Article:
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Thurlow (Joel6, Nathan5, Nathan4, Nathaniel3, Daniel2, Jonas1) ?
Posted by: jc (ID *****5058) Date: September 19, 2008 at 17:21:10
  of 1472

http://www.geocities.com/Heartland/Meadows/7588/month.htm

The Weed Family - January Feature
Thurlow Weed (1797-1882)
Thurlow (Joel6, Nathan5, Nathan4, Nathaniel3, Daniel2, Jonas1) WEED born 17 Nov 1797, Cairo, Greene, NY, occupation Editor and Publisher, married 26 Apr 1818, in Cooperstown, Otsego, NY, Catherine OSTRANDER, born ca. 1799, (daughter of Moses OSTRANDER and Clarissa DE MOUTFORT) died 26 Apr 1858. Edward died 22 Nov 1882, New York City, NY, buried: Albany Rural Cemetery, Albany, NY.
Children:
i Harriet Ann WEED born 1819, Chenango Co., NY, died 1893.
ii Emily Peck born 10 Oct 1827, Rochester, Monroe, NY, married 10 Jul 1849, in Albany, Albany, NY, William BARNES, born 1825, Pompey, Onondaga, NY, (son of Orson BARNES and Eliza PHELPS). Emily died 10 Feb 1889.
iii Maria WEED born 5 Jul 1823, Rochester, Monroe, NY,
baptized 29 Dec 1843, married 10 Jul 1844, in Albany, Albany, NY, Ogden ALDEN.
iv James Birdsall WEED died 18 Jun 1851.
v Mary Isabella WEED (adopted) died autumn 1854, buried: Rural Cemetery, Albany, NY.


Edward Thurlow Weed was born in Cairo, Greene Co., NY on 15 November 1797 and died in New York City on 22 November 1882.

At twelve years of age he entered a printing office in Catskill, NY. Soon afterward he removed with his family to the frontier village of Cincinnatus, Cortland Co., NY, and aided in clearing the settlement and in farming, but in 1811 he returned to the printing business and was successively employed in several newspaper offices.

At the beginning of the second war with Great Britain he enlisted as a private in a New York regiment,and served in the northern frontier.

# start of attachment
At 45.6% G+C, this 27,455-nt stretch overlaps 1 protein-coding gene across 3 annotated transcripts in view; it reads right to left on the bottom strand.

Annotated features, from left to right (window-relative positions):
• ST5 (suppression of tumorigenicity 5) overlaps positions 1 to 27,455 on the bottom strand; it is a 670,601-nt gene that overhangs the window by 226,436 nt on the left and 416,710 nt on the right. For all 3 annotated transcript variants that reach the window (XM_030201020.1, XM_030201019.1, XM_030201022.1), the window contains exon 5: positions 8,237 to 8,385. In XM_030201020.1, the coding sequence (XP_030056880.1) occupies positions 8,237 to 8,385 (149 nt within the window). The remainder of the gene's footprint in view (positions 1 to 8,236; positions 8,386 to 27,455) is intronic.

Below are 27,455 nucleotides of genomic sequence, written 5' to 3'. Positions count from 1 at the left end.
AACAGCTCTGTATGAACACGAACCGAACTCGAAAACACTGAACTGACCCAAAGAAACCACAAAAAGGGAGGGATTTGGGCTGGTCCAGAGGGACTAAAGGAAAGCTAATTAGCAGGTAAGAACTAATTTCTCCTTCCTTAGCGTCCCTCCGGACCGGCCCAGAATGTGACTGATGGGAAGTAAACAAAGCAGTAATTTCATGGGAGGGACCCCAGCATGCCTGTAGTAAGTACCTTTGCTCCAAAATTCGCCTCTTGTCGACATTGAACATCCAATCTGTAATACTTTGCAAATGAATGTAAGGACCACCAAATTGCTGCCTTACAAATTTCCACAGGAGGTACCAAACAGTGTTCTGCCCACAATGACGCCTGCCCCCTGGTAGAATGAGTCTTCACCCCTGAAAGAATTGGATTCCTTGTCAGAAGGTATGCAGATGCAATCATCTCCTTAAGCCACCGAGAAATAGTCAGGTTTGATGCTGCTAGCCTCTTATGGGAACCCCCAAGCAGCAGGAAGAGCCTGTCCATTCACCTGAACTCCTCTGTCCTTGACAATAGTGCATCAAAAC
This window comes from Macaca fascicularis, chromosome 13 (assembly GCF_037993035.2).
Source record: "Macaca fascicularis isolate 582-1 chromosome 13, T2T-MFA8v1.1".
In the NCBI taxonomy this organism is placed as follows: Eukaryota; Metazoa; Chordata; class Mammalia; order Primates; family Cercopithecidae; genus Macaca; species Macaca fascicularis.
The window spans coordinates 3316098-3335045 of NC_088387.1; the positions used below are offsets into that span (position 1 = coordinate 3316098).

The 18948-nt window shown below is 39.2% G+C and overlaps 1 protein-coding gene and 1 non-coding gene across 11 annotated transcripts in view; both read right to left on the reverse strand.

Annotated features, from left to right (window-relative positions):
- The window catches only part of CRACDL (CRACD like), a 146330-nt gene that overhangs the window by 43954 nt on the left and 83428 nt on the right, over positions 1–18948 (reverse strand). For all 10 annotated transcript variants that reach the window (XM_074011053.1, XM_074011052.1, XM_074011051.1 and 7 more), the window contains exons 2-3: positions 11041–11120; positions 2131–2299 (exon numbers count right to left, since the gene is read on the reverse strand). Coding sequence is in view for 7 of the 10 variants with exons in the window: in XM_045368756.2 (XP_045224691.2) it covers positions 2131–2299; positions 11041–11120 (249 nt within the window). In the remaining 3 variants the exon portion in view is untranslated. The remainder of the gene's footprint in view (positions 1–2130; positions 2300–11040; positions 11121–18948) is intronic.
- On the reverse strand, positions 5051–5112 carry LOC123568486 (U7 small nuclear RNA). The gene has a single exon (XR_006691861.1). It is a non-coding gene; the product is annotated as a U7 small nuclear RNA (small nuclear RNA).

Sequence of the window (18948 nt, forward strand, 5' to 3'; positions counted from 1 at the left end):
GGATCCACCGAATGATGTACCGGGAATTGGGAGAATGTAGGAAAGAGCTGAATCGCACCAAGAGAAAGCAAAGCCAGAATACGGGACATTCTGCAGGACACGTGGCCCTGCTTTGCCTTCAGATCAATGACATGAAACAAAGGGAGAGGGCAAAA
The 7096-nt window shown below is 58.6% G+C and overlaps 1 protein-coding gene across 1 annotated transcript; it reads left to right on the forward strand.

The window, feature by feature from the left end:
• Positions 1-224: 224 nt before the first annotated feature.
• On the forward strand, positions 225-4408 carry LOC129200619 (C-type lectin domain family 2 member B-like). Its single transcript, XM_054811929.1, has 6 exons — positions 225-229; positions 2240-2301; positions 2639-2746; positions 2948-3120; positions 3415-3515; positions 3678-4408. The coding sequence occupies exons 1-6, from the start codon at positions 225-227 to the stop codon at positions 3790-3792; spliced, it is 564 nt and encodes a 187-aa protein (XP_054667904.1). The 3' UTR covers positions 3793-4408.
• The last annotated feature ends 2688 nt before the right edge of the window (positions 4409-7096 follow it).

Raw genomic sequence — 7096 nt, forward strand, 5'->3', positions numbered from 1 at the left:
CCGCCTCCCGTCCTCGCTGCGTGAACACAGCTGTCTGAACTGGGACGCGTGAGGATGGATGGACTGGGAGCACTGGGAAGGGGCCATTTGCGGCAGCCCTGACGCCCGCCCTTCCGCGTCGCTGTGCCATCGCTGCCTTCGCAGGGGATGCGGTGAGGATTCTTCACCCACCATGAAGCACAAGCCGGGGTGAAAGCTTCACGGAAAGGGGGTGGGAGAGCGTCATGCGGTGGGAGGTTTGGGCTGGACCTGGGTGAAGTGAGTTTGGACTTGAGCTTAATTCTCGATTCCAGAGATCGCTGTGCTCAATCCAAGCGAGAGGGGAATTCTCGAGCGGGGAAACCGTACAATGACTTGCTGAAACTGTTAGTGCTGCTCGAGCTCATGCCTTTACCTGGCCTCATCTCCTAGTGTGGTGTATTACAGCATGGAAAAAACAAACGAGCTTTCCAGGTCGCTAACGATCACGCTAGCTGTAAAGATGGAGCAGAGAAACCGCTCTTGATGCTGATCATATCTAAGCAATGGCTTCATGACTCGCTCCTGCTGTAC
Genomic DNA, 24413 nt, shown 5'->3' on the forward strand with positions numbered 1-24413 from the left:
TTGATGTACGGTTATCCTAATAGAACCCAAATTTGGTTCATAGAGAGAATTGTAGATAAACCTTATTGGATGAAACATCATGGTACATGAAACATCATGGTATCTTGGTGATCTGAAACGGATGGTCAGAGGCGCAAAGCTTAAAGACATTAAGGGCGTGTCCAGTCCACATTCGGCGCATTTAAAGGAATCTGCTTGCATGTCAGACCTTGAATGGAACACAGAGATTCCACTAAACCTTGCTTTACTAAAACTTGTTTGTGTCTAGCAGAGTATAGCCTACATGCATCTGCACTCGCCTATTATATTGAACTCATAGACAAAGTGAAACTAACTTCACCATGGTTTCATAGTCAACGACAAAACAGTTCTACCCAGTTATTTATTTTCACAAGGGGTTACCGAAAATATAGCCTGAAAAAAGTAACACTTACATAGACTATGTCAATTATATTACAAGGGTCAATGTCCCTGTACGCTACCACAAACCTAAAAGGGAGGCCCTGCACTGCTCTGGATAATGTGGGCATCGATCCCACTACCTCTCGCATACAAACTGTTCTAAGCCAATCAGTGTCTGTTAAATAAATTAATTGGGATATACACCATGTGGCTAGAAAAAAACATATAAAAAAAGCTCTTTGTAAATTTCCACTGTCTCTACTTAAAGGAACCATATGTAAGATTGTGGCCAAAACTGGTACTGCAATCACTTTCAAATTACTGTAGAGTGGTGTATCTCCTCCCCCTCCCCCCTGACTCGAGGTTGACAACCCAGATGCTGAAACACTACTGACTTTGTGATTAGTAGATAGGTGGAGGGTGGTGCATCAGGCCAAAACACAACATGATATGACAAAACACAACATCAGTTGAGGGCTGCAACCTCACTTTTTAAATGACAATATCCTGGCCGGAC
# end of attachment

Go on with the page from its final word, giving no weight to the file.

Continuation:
In 1815 he returned to New York City, where he was employed in the printing establishment of Van Winckle and Wiley. They were the publishers at the time of William Cobbett's "Weekly Register," and Weed became acquainted with the eccentric author by carrying proof sheets to him.

He went to Norwich, Chenango Co., NY in 1819, established the "Agriculturist," and two years afterward removed to Manlius, NY where he founded the "Onondaga County Republican."

In 1824 he became owner and editor of the "Rochester Telegraph," the second daily paper that was published west of Albany. While Mr. Weed was editing that journal Lafayette visited the United States, and Weed accompanied him in a part of his tour throughout the country. Difficulties arising out of the anti-Mason excitement caused Mr. Weed's retirement from the "Telegraph" in 1826, and in the same year he founded the "Anti-Mason Enquirer." While in Rochester he was a member of the New York State legislature in 1825.

In 1830 he established the Albany "Evening Journal," which took a conspicuous part in the formation of the Whig and the Republican parties, being equally opposed to the Jackson administration and to nullification. During the thirty-five years of his control of that organ it held an influential part in party journalism and brought Mr. Weed into intimate relations with politicians of all parties.